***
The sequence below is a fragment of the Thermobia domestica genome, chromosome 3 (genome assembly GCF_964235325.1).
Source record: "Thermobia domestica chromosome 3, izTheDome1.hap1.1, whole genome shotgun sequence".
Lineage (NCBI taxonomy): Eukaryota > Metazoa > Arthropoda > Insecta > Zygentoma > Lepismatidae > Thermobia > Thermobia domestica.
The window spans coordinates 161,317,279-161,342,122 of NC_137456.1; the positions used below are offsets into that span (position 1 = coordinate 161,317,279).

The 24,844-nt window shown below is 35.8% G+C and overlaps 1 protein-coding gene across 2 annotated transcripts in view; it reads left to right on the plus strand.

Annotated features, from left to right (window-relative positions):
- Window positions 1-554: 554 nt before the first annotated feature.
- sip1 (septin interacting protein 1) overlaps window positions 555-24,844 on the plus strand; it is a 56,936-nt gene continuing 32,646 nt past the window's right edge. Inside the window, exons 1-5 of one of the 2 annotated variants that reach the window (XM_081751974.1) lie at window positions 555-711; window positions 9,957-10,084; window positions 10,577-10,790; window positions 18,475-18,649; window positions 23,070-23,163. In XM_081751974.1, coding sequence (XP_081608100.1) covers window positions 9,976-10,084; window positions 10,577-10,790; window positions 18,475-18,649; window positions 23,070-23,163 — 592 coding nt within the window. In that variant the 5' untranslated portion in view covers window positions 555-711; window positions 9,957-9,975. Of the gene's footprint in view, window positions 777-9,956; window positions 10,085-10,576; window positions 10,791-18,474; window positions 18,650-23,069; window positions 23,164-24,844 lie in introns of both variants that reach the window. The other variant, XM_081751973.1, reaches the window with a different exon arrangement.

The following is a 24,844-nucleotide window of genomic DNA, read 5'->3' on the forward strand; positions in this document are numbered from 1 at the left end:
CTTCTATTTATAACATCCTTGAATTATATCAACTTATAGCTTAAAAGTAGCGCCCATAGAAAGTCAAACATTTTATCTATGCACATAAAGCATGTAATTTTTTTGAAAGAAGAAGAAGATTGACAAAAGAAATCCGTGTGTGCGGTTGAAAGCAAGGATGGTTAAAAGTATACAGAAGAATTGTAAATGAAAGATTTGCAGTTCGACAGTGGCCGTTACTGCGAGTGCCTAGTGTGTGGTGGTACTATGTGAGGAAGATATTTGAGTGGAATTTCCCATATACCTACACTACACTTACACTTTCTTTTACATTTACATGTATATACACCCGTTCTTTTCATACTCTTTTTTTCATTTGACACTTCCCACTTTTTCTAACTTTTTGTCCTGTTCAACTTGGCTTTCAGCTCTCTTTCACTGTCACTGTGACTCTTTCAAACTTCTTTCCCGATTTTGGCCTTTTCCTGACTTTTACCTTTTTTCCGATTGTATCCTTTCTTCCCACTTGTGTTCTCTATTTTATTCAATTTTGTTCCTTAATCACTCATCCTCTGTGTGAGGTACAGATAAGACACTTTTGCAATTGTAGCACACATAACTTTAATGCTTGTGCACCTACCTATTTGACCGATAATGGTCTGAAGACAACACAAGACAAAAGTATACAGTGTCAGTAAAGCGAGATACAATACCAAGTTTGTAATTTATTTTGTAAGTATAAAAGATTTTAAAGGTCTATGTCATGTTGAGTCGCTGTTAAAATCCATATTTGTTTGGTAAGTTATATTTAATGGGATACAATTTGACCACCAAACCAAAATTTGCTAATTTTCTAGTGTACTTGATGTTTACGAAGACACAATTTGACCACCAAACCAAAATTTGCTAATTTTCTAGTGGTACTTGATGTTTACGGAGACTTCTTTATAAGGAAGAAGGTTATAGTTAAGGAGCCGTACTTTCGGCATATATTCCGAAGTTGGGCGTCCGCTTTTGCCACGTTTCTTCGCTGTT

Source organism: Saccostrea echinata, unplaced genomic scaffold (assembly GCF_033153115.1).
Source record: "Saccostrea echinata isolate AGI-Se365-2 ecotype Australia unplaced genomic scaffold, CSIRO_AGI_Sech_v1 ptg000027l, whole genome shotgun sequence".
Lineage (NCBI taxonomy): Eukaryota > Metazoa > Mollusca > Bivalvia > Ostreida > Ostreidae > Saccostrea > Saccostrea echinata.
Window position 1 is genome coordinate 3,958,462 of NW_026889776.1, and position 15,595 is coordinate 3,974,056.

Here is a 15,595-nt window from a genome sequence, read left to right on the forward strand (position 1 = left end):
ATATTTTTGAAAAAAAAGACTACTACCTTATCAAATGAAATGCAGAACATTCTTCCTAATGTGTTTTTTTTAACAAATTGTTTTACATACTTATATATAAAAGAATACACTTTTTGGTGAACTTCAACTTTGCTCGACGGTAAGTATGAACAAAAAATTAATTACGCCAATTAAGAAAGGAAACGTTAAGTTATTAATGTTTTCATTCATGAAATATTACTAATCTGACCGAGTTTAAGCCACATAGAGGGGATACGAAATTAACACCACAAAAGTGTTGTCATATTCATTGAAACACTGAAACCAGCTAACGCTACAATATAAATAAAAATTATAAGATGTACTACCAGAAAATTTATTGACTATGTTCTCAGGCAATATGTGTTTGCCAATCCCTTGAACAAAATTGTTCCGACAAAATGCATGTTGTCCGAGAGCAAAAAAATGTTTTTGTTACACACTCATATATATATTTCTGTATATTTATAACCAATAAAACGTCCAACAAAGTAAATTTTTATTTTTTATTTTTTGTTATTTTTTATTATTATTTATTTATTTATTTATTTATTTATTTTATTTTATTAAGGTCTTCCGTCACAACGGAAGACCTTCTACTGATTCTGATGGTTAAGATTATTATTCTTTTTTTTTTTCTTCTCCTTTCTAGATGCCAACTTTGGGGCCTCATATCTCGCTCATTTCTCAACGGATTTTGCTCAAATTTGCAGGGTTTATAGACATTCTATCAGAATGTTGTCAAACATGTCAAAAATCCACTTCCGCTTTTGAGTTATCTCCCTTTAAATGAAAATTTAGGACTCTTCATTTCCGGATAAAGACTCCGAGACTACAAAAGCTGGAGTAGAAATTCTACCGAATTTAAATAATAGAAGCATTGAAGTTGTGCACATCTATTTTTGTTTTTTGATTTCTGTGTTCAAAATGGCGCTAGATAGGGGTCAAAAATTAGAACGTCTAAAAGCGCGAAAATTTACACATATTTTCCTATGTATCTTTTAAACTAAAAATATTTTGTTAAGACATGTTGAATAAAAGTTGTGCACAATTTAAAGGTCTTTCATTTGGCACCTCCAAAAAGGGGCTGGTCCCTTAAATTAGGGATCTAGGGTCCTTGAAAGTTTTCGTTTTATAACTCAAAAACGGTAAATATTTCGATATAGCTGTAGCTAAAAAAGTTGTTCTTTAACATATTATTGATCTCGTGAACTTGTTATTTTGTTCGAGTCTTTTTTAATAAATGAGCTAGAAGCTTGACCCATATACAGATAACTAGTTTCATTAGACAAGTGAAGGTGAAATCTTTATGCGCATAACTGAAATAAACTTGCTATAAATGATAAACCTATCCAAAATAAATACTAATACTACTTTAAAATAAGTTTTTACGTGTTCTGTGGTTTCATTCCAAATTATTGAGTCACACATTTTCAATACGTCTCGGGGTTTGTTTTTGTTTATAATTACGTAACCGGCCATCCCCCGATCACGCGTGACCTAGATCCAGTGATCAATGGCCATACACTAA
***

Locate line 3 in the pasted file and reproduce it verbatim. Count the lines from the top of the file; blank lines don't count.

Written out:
Lineage (NCBI taxonomy): Eukaryota > Metazoa > Arthropoda > Insecta > Zygentoma > Lepismatidae > Thermobia > Thermobia domestica.